For her collection “Maaya”, the motifs seen on the first pieces of gold jewellery excavated from ancient Egypt, Rome and India, were beautifully transformed into zardosi, Mukaish and appliqués; while the fabrics chosen for this stunning collection matched the intricate embellishments. Rich silks, tulle and mul were showcased in earthy colours that moved from natural stone, to pretty pale rose, stately grey, elegant cream and finally dramatic black. Highlights of the show were the embroidered low crotch dhoti pants, stone silk raised hem kurta, silk organza kaftans, tunics, black fish scale Patiala and the navy embroidered Afghani salwar with ornate kurta. Jackets and lehenga were dazzling with gorgeous work while the Banaras palazzos and Mukaish tulle dupatta added to the dazzle. The three sari entries in dual tones had simple embellished cholis.
Presenting a beautifully crafted couture collection, she displayed hand woven tanchois, jangla and Jamawar silks. She further added her trade mark Shibori, tie-n-dye techniques and then splashed the fabrics with gotta and zari work. Shades of vibrant pink, yellow and soft green came together with pastel tones. Gotta and zardozi added a refreshing touch. 3D flowers, hand painted panels and detailed tassels were a great addition. Krishna’s silhouettes were a contemporary ode to traditional shapes. Intricate pleating and patchwork gave lehengas and draped saris a New Age Aura. Pants were teamed with overlapping peplum blouses and jackets to create a comprehensive festive offering. A mix of drop crotch pants, draped dhoti salwars, cowl pants with kurta or mini kurtis were a colourful option.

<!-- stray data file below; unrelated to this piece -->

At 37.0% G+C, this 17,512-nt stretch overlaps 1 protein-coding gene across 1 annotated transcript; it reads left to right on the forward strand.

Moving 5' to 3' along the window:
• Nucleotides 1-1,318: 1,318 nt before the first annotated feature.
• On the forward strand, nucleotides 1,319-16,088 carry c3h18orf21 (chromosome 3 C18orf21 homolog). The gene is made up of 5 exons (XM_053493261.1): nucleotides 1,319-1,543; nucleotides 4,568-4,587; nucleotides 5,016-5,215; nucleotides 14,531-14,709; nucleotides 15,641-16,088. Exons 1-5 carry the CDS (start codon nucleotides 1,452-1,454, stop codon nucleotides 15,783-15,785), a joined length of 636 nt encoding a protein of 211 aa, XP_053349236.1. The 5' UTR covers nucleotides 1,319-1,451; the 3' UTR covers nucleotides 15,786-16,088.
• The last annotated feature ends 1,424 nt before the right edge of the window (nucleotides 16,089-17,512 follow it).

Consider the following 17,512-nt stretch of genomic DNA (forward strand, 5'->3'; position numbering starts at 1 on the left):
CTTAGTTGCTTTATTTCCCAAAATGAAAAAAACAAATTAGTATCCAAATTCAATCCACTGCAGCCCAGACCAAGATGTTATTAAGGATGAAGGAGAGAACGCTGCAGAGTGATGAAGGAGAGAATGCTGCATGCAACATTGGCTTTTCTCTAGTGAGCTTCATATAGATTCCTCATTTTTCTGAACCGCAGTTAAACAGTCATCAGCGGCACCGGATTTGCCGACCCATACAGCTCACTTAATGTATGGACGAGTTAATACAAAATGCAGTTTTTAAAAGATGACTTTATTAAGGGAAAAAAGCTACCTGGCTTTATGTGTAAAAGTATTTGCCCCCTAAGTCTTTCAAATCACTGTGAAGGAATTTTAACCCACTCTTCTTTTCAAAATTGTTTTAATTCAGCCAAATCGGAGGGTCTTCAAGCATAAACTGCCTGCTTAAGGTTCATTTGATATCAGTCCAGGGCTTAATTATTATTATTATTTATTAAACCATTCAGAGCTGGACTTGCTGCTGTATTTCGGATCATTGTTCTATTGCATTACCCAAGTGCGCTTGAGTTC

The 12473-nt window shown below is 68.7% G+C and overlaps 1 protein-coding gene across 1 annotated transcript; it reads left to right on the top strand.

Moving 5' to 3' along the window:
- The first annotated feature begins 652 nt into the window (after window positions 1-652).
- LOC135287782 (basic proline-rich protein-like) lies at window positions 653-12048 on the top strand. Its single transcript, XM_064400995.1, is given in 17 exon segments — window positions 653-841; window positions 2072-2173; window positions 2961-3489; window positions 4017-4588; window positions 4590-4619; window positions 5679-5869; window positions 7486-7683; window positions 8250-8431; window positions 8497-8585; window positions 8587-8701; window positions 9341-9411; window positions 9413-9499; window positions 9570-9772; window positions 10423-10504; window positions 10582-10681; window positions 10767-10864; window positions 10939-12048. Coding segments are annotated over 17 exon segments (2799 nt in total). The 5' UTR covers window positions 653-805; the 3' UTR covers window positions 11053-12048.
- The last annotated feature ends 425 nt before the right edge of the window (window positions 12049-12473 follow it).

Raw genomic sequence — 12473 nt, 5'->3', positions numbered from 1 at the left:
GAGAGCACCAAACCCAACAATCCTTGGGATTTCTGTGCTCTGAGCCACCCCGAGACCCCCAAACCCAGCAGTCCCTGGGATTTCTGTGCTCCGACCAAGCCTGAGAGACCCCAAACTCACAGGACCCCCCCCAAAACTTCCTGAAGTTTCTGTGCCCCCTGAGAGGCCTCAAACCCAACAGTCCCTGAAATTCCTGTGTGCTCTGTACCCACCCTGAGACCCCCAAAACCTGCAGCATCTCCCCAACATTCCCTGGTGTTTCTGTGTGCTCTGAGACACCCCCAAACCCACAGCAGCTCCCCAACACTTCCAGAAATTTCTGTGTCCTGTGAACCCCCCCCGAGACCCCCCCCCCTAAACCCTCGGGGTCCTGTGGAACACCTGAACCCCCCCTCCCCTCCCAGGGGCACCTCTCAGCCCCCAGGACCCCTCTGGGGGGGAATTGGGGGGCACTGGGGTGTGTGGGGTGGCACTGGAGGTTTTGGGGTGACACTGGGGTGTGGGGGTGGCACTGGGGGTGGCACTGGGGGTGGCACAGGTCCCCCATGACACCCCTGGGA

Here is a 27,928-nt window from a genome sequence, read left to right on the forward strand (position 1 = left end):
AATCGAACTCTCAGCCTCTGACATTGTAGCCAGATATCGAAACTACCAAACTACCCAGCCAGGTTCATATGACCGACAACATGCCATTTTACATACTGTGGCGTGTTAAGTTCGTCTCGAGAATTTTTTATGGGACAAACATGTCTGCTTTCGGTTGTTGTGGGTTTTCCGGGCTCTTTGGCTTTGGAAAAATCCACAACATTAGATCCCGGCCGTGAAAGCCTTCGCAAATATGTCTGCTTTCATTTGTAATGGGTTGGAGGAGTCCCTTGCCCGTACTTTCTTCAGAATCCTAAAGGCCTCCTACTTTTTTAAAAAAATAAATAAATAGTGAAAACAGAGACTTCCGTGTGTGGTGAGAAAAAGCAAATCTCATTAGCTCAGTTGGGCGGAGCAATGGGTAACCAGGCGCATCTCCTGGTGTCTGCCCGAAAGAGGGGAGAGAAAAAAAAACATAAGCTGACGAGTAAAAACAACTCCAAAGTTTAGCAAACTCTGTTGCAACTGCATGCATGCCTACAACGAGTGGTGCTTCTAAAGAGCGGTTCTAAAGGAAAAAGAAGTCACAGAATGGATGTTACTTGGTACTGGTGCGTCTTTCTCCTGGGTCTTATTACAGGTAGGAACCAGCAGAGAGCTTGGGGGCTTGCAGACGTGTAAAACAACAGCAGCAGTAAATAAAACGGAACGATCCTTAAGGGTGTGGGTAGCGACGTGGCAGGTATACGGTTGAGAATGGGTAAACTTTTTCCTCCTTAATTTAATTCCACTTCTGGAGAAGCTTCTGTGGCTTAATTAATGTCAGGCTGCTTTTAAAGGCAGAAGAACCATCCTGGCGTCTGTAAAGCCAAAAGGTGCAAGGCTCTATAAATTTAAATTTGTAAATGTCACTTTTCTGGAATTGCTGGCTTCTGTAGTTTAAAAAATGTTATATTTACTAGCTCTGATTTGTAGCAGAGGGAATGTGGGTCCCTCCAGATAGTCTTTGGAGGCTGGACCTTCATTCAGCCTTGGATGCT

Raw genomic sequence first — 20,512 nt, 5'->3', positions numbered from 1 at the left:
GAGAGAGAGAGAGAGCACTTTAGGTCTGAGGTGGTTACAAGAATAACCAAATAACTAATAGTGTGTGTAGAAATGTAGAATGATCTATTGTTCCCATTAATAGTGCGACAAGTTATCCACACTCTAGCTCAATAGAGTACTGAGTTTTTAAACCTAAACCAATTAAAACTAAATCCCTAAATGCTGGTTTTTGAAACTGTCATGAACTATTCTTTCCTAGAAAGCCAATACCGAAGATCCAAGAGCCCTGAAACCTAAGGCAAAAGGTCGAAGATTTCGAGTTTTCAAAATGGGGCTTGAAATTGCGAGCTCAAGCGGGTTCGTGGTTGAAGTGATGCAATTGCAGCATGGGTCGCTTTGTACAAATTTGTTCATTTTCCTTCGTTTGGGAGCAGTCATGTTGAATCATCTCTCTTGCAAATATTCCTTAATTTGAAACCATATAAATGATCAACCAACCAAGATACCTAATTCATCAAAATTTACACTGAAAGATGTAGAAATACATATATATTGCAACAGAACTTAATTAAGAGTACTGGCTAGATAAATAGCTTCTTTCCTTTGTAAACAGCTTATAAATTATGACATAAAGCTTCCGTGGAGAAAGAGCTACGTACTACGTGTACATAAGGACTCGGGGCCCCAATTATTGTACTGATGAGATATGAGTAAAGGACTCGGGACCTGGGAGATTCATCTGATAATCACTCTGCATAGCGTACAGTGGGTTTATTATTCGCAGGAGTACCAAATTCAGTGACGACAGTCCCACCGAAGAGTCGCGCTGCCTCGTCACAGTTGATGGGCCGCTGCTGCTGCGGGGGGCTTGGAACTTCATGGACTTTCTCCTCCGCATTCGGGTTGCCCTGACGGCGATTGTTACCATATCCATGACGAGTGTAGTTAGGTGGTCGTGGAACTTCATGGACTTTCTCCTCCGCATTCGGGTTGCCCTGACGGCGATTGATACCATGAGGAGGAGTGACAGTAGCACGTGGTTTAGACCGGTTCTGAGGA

His ethereal collection was crafted in the most exquisite fabrics. Khadi appeared in various forms – silk, zari and Jamdani. Paying creative homage to the colour red, Soumitra ensured it was the prime hue in his collection. But he added a few contrasts with violet, orange, pink and gold to ensure a stylish balance.Embroidery was the highlight of this festive collection and added that distinct elegance and regal vibe. Opening the show with an all-black collection of long sleeved gowns, kurtas, sari and sherwani with churidars; Soumitra, moved to hot colours like red, orange, shades of fuchsia and gold. Splashing the saris with intricate floral embroidery, the creations remained simple in silhouettes and construction.